Pre-print draft here.
Journal link here.
Forthcoming: Journal of Human Resources
Abstract: I exploit variation in timing from 44 temporary university-wide halts on all fraternity activity with alcohol (moratoriums) across 37 universities over 2014-2019. I construct a novel data set, merging incident-level crime logs from university police departments to provide the first causal estimates of the effect of moratoriums on reports of alcohol offenses and sexual assaults. In particular, I find robust evidence that moratoriums decrease alcohol offenses by 26%. Additionally, I find suggestive evidence that moratoriums decrease reports of sexual assault on the weekends by 29%. However, I do not find evidence of long-term changes once the moratorium is lifted.
Job Market Paper
Download the most recent version of the paper here.
Abstract: ShotSpotter is an acoustic gunfire detection technology utilized by police departments in over 150 cities world-wide with the intention of rapidly dispatching police officers to violent crime scenes in an effort to reduce gun violence. In Chicago, this amounts to approximately 70 instances per-day whereby officers are immediately dispatched to hypothesized sounds of gunfire. However, this allocation diverts police resources away from confirmed reports of 911 emergencies, creating delays in rapid response—a critical component of policing with health and safety implications. In this paper, we utilize variation in timing from ShotSpotter rollouts across Chicago police districts from 2016-2022 to estimate the causal effects of ShotSpotter on 911 emergency response times that are designated as Priority 1 (immediate dispatch). Using comprehensive 911 dispatch data from the Chicago Police Department, we find that ShotSpotter implementation causes police officers to be dispatched one-minute slower (23% increase) and arrive on-scene nearly two-minutes later (13% increase). Moreover, these effects are driven by periods with fewer police on-duty and times of day with larger numbers of ShotSpotter-related dispatches. Consequently, when responding to emergency calls, police officers’ success rate in arresting perpetrators decreases by approximately 9%, with notably large decreases in arrests for domestic battery (14%).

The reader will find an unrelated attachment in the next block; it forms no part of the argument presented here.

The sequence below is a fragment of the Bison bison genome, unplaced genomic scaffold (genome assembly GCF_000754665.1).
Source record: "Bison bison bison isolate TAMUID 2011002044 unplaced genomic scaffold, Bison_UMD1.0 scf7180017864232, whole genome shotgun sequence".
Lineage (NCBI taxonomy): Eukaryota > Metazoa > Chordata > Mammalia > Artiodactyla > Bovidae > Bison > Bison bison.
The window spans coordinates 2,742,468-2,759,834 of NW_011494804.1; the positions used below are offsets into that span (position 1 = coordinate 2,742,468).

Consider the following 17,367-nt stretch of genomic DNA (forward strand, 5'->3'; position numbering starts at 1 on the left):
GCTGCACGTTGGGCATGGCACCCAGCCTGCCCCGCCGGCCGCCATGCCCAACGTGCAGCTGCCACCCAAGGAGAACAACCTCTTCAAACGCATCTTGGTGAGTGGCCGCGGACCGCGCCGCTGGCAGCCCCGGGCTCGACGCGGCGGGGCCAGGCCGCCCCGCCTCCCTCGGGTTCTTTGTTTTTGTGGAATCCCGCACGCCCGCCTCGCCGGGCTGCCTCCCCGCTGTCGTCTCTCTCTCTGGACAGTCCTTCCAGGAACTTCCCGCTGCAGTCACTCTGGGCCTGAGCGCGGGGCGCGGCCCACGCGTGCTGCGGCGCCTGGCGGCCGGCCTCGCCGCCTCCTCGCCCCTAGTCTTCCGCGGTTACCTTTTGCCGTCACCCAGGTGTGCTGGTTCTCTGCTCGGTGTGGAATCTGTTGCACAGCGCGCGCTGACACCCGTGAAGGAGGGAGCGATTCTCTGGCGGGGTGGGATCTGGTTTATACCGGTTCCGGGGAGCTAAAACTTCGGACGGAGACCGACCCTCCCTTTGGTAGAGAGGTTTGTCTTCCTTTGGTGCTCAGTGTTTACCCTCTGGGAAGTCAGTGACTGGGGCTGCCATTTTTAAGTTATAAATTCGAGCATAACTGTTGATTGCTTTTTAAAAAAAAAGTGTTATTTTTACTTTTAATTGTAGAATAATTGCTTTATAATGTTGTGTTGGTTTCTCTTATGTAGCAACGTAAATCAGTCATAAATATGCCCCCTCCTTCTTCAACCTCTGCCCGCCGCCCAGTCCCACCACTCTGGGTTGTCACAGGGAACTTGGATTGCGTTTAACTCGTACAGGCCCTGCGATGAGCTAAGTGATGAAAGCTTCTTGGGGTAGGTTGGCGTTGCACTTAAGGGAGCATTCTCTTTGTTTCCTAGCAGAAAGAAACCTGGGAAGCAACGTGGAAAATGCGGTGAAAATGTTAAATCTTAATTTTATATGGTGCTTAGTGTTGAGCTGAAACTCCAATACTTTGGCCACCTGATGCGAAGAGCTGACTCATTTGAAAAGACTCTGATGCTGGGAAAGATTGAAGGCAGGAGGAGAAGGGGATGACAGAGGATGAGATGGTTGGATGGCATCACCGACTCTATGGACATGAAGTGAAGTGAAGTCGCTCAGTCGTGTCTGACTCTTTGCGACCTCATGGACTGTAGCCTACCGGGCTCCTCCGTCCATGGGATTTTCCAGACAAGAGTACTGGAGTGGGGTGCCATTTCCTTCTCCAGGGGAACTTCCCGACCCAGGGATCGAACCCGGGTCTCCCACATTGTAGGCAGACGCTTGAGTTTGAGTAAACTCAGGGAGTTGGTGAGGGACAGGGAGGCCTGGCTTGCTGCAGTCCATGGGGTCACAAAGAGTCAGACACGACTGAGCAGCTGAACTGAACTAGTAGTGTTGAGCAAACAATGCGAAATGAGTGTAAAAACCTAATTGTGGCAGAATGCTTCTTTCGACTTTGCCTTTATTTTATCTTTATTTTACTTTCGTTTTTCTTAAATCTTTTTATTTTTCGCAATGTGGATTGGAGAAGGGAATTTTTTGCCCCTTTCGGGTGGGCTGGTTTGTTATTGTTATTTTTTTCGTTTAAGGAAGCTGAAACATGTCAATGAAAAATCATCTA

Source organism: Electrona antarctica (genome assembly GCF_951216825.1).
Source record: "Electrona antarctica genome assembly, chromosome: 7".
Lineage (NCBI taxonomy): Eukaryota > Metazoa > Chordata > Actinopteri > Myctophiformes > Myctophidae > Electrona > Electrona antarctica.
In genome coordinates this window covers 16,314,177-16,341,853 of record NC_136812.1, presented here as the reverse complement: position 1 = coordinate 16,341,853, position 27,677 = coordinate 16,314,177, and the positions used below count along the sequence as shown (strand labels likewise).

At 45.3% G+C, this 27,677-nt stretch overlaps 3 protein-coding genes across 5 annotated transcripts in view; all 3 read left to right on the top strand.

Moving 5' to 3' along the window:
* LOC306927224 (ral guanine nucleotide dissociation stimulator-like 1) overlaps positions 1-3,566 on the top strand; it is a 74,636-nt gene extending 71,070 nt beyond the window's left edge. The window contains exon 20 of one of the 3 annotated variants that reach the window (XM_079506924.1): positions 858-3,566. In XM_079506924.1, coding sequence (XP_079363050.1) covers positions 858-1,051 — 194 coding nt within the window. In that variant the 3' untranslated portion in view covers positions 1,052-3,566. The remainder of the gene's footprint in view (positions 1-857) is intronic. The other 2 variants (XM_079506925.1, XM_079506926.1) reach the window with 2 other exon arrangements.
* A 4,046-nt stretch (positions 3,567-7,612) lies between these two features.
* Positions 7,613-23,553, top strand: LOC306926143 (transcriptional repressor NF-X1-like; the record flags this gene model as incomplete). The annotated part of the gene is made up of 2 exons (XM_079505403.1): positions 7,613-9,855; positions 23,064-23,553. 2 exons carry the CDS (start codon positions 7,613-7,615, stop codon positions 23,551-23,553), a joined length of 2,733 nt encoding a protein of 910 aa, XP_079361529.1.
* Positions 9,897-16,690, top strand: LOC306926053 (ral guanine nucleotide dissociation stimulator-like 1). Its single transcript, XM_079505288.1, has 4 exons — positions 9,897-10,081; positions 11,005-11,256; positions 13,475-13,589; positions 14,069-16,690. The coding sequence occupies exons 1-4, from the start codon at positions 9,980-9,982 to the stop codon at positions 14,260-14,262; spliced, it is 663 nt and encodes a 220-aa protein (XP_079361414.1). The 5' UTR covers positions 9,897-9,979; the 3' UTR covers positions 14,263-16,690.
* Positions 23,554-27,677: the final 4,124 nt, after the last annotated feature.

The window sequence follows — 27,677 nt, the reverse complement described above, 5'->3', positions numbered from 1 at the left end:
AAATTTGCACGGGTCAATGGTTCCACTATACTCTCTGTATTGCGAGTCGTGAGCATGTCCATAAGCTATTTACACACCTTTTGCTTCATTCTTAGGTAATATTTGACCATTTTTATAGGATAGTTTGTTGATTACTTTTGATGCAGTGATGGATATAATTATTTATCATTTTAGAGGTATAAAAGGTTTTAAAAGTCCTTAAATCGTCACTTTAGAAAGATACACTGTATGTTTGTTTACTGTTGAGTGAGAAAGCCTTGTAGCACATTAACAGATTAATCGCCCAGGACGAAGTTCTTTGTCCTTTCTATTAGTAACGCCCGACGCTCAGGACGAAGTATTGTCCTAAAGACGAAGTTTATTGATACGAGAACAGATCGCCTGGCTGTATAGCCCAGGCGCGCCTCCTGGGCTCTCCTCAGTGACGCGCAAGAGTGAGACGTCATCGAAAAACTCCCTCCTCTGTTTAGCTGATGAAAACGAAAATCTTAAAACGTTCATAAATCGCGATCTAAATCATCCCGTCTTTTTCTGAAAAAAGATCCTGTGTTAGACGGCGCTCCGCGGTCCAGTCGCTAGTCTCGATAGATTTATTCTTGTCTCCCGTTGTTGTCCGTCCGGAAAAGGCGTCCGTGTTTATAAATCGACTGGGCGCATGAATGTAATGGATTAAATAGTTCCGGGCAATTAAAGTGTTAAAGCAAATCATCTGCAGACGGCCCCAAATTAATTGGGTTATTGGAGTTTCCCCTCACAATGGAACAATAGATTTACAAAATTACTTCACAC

Gun violence is ubiquitous across the United States, with gun-related deaths reaching an all-time high in 2021. The prevalence of gunfire results in loud and potentially stress-inducing sounds, which may adversely affect critical stages of in-utero development. However, gunfire is largely unreported, creating a unique challenge for researchers to understand its consequences. In this paper, we mitigate this shortcoming by leveraging data from ShotSpotter—an acoustic gunshot technology which uses an array of sensors placed on city structures to detect the sound of gunfire. We combine this unique data source with the universe of births in San Francisco over a four-year period (2016-2020), each matched to a mother’s residence. Using the variation in gunfire detections from ShotSpotter at the census-block level, we employ a difference-in-differences methodology and find that gunshot noise creates substantial decreases in gestation lengths, resulting in an increase in preterm deliveries. These effects are driven entirely by times of the day when civilians are awake, and are particularly concentrated among mothers with low levels of education. These results suggest that gunshot noise is a major factor contributing to the income inequities in pregnancy outcomes.
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